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Diversity and Zonation of the Forests and Woodlands of the Mountains of Northern Socotra, Yemen

Harald Kürschner, Peter Hein, Norbert Kilian and Mohammed A. Hubaishan
Englera
No. 28, Biodiversity of Socotra Forests, Woodlands and Bryophyte (2006), pp. 11-55
DOI: 10.2307/20358182
Stable URL: http://www.jstor.org/stable/20358182
Page Count: 45
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Diversity and Zonation of the Forests and Woodlands of the Mountains of Northern Socotra, Yemen
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Abstract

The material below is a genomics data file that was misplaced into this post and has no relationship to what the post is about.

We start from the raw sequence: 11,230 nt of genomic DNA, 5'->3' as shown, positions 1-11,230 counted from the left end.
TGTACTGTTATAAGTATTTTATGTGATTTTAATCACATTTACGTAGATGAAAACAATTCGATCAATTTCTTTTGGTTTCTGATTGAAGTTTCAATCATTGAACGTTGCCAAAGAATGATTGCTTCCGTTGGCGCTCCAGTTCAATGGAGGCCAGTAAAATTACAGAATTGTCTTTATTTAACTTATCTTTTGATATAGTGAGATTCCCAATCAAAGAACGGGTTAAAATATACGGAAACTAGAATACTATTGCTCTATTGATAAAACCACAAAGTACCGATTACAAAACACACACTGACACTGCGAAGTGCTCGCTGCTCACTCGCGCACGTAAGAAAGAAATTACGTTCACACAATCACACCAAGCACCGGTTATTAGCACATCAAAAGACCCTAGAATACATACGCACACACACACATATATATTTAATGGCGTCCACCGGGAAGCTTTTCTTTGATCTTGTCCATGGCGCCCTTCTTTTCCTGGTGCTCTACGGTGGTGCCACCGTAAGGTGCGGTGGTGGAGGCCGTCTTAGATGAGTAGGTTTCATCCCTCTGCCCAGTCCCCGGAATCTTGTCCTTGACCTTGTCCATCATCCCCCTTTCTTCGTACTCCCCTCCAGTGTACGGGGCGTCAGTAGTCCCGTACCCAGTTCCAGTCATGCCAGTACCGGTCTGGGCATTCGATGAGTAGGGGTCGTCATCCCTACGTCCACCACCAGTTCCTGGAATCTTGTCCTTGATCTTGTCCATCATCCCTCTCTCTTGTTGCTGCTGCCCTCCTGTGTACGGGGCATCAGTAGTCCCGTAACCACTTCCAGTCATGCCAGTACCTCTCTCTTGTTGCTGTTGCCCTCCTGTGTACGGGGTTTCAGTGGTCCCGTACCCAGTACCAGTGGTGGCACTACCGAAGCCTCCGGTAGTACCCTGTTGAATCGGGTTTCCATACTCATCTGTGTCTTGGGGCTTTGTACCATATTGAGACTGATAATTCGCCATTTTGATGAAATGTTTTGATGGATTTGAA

Based on field studies by the authors in March-April 2002 and March 2003, the altitudinal zonation of the woodland and forest vegetation in the moister northern part of Socotra Island is described and analysed. The phytosociological surveys along an altitudinal transect in the Haghier Mts from the coastal plain to the summit areas supplemented by surveys on the escarpments of the Hamadero and Ma'alah Plateau revealed a major divide between (semi)deciduous lowland and low montane communities (below c. 750 m) on the one hand and high montane communities at altitudes predominantly between c. 850 and 1500 m on the other hand. Differing in their substrates, climatic situation, floristic affinities and physiognomy, the communities of these two altitudinal ranges are classified in two different alliances, the low montane Crotonion socotrani and the high montane Crotonion sulcifructi all. nov., which can both be included in the new order Acridocarpo socotrani-Crotonetalia socotrani. Within the Crotonion socotrani the typical association (Crotonetum socotrani), usually heavily degraded, dominates the coastal plains and lower foothills, followed by an altitudinal form of which two associations can be distinguished. The slopes above the foothills are covered by forests with emergent Sterculia africana var. socotrana (Adenio sokotrani-Sterculietum socotranae ass. nov.), then above 500 m by a colourful forest with Boswellia ameero (Ruellio insignis-Boswellietum ameero ass. nov.). The high montane Crotonion sulcifructi includes a more widespread association, the Trichodesmo scottii-Cephalocrotonetum socotrani ass. nov., and an association particularly rich in epiphytic bryophytes, the Leucado hagghierensis-Pittosporetum viridiflorum ass. nov., which is restricted to the moistest sites.

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